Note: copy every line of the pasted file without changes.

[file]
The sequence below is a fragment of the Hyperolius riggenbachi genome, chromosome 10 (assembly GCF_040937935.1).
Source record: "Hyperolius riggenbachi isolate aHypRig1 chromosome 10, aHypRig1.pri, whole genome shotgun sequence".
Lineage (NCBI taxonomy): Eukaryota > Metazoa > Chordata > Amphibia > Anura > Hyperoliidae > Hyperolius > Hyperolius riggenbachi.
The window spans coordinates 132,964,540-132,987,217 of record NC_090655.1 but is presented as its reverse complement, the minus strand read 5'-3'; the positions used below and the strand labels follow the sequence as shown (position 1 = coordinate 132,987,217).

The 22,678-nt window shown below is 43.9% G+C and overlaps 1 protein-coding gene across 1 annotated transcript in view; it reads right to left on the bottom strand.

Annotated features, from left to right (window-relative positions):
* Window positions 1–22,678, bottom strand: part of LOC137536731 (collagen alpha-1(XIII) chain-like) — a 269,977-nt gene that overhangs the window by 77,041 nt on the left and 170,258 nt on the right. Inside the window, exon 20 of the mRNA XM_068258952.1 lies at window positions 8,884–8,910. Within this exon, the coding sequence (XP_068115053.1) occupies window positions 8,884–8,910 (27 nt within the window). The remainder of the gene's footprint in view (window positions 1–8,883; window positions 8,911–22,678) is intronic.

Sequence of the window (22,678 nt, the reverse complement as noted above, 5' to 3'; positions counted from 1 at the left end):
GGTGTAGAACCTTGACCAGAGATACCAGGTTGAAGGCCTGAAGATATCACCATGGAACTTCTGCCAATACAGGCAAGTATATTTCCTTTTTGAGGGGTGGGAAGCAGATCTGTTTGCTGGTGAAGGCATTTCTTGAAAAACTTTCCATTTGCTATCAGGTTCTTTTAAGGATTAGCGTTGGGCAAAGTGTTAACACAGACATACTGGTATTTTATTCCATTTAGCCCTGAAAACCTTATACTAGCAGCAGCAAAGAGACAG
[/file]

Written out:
The sequence below is a fragment of the Hyperolius riggenbachi genome, chromosome 10 (assembly GCF_040937935.1).
Source record: "Hyperolius riggenbachi isolate aHypRig1 chromosome 10, aHypRig1.pri, whole genome shotgun sequence".
Lineage (NCBI taxonomy): Eukaryota > Metazoa > Chordata > Amphibia > Anura > Hyperoliidae > Hyperolius > Hyperolius riggenbachi.
The window spans coordinates 132,964,540-132,987,217 of record NC_090655.1 but is presented as its reverse complement, the minus strand read 5'-3'; the positions used below and the strand labels follow the sequence as shown (position 1 = coordinate 132,987,217).

The 22,678-nt window shown below is 43.9% G+C and overlaps 1 protein-coding gene across 1 annotated transcript in view; it reads right to left on the bottom strand.

Annotated features, from left to right (window-relative positions):
* Window positions 1–22,678, bottom strand: part of LOC137536731 (collagen alpha-1(XIII) chain-like) — a 269,977-nt gene that overhangs the window by 77,041 nt on the left and 170,258 nt on the right. Inside the window, exon 20 of the mRNA XM_068258952.1 lies at window positions 8,884–8,910. Within this exon, the coding sequence (XP_068115053.1) occupies window positions 8,884–8,910 (27 nt within the window). The remainder of the gene's footprint in view (window positions 1–8,883; window positions 8,911–22,678) is intronic.

Sequence of the window (22,678 nt, the reverse complement as noted above, 5' to 3'; positions counted from 1 at the left end):
GGTGTAGAACCTTGACCAGAGATACCAGGTTGAAGGCCTGAAGATATCACCATGGAACTTCTGCCAATACAGGCAAGTATATTTCCTTTTTGAGGGGTGGGAAGCAGATCTGTTTGCTGGTGAAGGCATTTCTTGAAAAACTTTCCATTTGCTATCAGGTTCTTTTAAGGATTAGCGTTGGGCAAAGTGTTAACACAGACATACTGGTATTTTATTCCATTTAGCCCTGAAAACCTTATACTAGCAGCAGCAAAGAGACAG